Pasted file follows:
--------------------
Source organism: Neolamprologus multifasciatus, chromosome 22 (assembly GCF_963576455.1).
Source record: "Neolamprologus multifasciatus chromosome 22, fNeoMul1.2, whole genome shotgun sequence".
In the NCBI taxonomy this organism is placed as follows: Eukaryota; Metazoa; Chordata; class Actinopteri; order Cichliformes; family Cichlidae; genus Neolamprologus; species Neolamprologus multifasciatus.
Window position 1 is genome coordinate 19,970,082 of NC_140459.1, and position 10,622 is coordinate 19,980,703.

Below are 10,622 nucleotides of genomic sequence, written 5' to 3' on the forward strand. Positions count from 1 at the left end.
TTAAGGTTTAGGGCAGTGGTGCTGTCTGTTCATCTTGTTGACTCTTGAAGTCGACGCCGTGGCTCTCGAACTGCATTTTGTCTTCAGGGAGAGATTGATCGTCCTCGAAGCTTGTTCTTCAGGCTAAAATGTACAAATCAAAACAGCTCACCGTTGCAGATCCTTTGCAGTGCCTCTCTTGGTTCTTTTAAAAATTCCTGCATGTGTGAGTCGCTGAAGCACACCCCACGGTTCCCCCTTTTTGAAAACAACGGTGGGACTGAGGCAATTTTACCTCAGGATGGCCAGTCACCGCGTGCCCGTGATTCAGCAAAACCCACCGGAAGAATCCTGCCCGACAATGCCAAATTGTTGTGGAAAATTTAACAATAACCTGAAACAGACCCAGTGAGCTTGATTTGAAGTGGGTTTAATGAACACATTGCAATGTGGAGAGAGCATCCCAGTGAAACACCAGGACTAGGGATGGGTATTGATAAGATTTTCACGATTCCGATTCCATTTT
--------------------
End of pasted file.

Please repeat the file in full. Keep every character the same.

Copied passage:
Source organism: Neolamprologus multifasciatus, chromosome 22 (assembly GCF_963576455.1).
Source record: "Neolamprologus multifasciatus chromosome 22, fNeoMul1.2, whole genome shotgun sequence".
In the NCBI taxonomy this organism is placed as follows: Eukaryota; Metazoa; Chordata; class Actinopteri; order Cichliformes; family Cichlidae; genus Neolamprologus; species Neolamprologus multifasciatus.
Window position 1 is genome coordinate 19,970,082 of NC_140459.1, and position 10,622 is coordinate 19,980,703.

Below are 10,622 nucleotides of genomic sequence, written 5' to 3' on the forward strand. Positions count from 1 at the left end.
TTAAGGTTTAGGGCAGTGGTGCTGTCTGTTCATCTTGTTGACTCTTGAAGTCGACGCCGTGGCTCTCGAACTGCATTTTGTCTTCAGGGAGAGATTGATCGTCCTCGAAGCTTGTTCTTCAGGCTAAAATGTACAAATCAAAACAGCTCACCGTTGCAGATCCTTTGCAGTGCCTCTCTTGGTTCTTTTAAAAATTCCTGCATGTGTGAGTCGCTGAAGCACACCCCACGGTTCCCCCTTTTTGAAAACAACGGTGGGACTGAGGCAATTTTACCTCAGGATGGCCAGTCACCGCGTGCCCGTGATTCAGCAAAACCCACCGGAAGAATCCTGCCCGACAATGCCAAATTGTTGTGGAAAATTTAACAATAACCTGAAACAGACCCAGTGAGCTTGATTTGAAGTGGGTTTAATGAACACATTGCAATGTGGAGAGAGCATCCCAGTGAAACACCAGGACTAGGGATGGGTATTGATAAGATTTTCACGATTCCGATTCCATTTT